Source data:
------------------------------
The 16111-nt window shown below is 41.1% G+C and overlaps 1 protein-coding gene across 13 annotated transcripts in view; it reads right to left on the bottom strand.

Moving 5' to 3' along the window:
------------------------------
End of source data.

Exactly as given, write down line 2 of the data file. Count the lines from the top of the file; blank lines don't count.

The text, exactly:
Moving 5' to 3' along the window: